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Tyson Foods to increase virus testing in US meat plants

Tyson Foods announced it will to administer thousands of coronavirus tests per week at its U.S. facilities under an expanded effort to protect workers and keep plants running. 

The Springdale, Arkansas-based company, which processes about 20 per cent of all beef, pork and chicken in the U.S., will randomly test employees who have no symptoms, as well as those with symptoms. 

Workers will also be tested if they were near someone who tested positive or displayed symptoms.

The tests are on top of daily health screenings when workers arrive at Tyson’s 140 U.S. production facilities, the company said Thursday.

Tyson said it will add 200 nurses to its 400-person medical team to conduct the tests, as well as hiring a chief medical officer. Tyson developed the testing plan with Matrix Medical, a healthcare provider.

Meatpacking plants have been particularly susceptible to the coronavirus because workers often stand shoulder to shoulder carving up meat. 

In the U.S. alone, at least 16,210 meatpacking industry workers have been infected or exposed to the virus and 93 have died, the United Food and Commercial Workers said.  

United Food and Commercial Workers, which represents 24,000 of Tyson´s 120,000 U.S. workers, applauded the move and said other meat processing companies should follow Tyson’s lead.     

But Tyson’s lead came only after a number of set backs and struggles over the last several months.  

Last month, the families of three Tyson workers in Iowa who died from COVID-19 sued the company, saying it knowingly put employees at risk in the early days of the pandemic. 

The wrongful deaths lawsuit filed in Iowa, where a Tyson meat plant shut down as scores of workers tested positive, alleged that symptomatic workers were not sent home and employees who were absent were said to have the flu.

The lawsuit also alleged that workers were told not to speak about coronavirus.  

Among Tyson Foods several plants, none were as hard hit as the ones in Waterloo, Iowa. 

Black Hawk County Sheriff Tony Thompson said he first became concerned after touring the Tyson plant April 10 and witnessing inadequate social distancing and a lack of personal protective equipment.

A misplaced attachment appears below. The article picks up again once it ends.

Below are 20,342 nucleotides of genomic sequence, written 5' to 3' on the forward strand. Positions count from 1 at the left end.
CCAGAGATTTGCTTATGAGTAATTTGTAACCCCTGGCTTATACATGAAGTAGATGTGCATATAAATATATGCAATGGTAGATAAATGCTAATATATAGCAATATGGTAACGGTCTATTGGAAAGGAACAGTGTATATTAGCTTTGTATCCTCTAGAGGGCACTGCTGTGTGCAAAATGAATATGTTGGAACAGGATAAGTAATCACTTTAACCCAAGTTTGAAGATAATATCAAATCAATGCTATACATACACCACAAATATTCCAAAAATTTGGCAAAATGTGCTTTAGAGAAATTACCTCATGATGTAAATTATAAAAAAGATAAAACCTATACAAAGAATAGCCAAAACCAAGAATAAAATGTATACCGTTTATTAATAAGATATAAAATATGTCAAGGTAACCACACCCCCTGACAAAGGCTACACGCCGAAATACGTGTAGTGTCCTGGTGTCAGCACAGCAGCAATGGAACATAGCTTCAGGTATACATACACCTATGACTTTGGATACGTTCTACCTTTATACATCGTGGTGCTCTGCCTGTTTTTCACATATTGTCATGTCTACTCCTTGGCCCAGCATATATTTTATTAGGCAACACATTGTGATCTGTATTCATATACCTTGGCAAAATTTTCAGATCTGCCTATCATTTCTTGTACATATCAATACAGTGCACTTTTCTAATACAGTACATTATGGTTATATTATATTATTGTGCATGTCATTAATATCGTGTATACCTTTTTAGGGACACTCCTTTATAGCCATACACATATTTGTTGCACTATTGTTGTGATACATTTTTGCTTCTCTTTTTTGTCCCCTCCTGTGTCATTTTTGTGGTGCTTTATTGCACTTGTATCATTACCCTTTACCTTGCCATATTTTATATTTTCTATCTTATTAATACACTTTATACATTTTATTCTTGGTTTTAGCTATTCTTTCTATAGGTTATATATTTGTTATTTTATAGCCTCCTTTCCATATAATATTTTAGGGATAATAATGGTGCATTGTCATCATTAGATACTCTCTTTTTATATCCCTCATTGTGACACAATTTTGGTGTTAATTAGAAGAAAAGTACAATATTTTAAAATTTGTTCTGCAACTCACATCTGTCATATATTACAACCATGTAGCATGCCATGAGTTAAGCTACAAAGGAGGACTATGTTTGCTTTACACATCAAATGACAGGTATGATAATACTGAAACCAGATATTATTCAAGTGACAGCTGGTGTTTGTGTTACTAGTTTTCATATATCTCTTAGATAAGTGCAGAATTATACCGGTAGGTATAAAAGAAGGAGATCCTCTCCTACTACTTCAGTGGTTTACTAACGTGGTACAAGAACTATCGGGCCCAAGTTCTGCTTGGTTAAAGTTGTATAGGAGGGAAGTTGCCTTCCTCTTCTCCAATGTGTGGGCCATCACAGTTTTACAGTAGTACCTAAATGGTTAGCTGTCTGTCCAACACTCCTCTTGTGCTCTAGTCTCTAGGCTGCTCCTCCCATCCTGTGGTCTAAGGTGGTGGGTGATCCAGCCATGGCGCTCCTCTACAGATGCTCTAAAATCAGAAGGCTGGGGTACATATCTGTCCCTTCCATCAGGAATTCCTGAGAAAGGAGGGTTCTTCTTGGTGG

As hundreds of workers began getting sick or staying home out of fear, Thompson joined the mayor and scores of local officials in asking Tyson to close the plant temporarily on April 16.

But Tyson, with support from Iowa Gov. Kim Reynolds, waited until April 22 to announce that step after the outbreak intensified.  

An employee previously said in April that an HR work told him that he was ‘safer at work’ than ‘going out to Walmart.’ 

‘I wanted to believe to them and I needed the money at the same time so I went to work,’ the worker said told CNN. 

Tyson Foods, the largest U.S. meat supplier, told ‘We have relaxed our attendance policy and have repeatedly instructed workers to stay home if they’re sick. We have turned away team members when our temperature check reveals they have a fever and they are the referred to the local health care system for evaluation. 

In May, the company announced that 730 workers, or or 58 per cent, had tested positive for coronavirus across their workforce.          

The Tyson plant in Columbus Junction had 221 positive tests, 26 percent of its workforce, and Tyson’s Waterloo facility had 17 percent of its employees test positive at the time.

Iowa Premium Beef in Tama saw 221 positive tests, or 39 percent of its workforce. 

Around that time, Tyson Foods confirmed that 570 of its 2,244 full-time and contract workers have tested positive. 

Scott Brooks, a senior vice president who is leading Tyson´s coronavirus response, noted that testing all the workers in a plant once only gives a snapshot of that particular moment. 

Constant, random testing will give the company a clearer picture of what´s going on. 

The company will adjust the number of tests each week based on community virus levels and other factors.

‘It feels good that we´re really going to be able to get ahead of this issue,’ he said.

Tyson wouldn´t say exactly how much the effort will cost, although the company has already said it’s spending hundreds of millions of dollars fighting the virus. 

The swab tests it´s using normally sell for between $100 and $150. Brooks said the results will be available in two to three days.

The expanded testing is confined to the U.S. for now. Tyson also has plants in Thailand, China, the Netherlands, Australia and elsewhere.

Tyson’s announcement may help ease consumers´ concerns about meat, even though the U.S. Centers for Disease Control and other public health officials say there’s no evidence COVID-19 can be transmitted through food.

Still, China temporarily suspended imports from a Tyson chicken plant in Arkansas last month due to coronavirus concerns. 

Tyson won’t speculate on whether the increased testing will convince China to resume its imports.

Hector Gonzalez, Tyson´s senior vice president of human resources, said he thinks many of the changes Tyson has made – like staggered employee arrivals and breaks to give people more space – will remain even after the virus subsides.

‘They just make our business better,’ he said.   

The United States has recorded more than four million confirmed cases and a death toll of more than 150,000 fatalities.  

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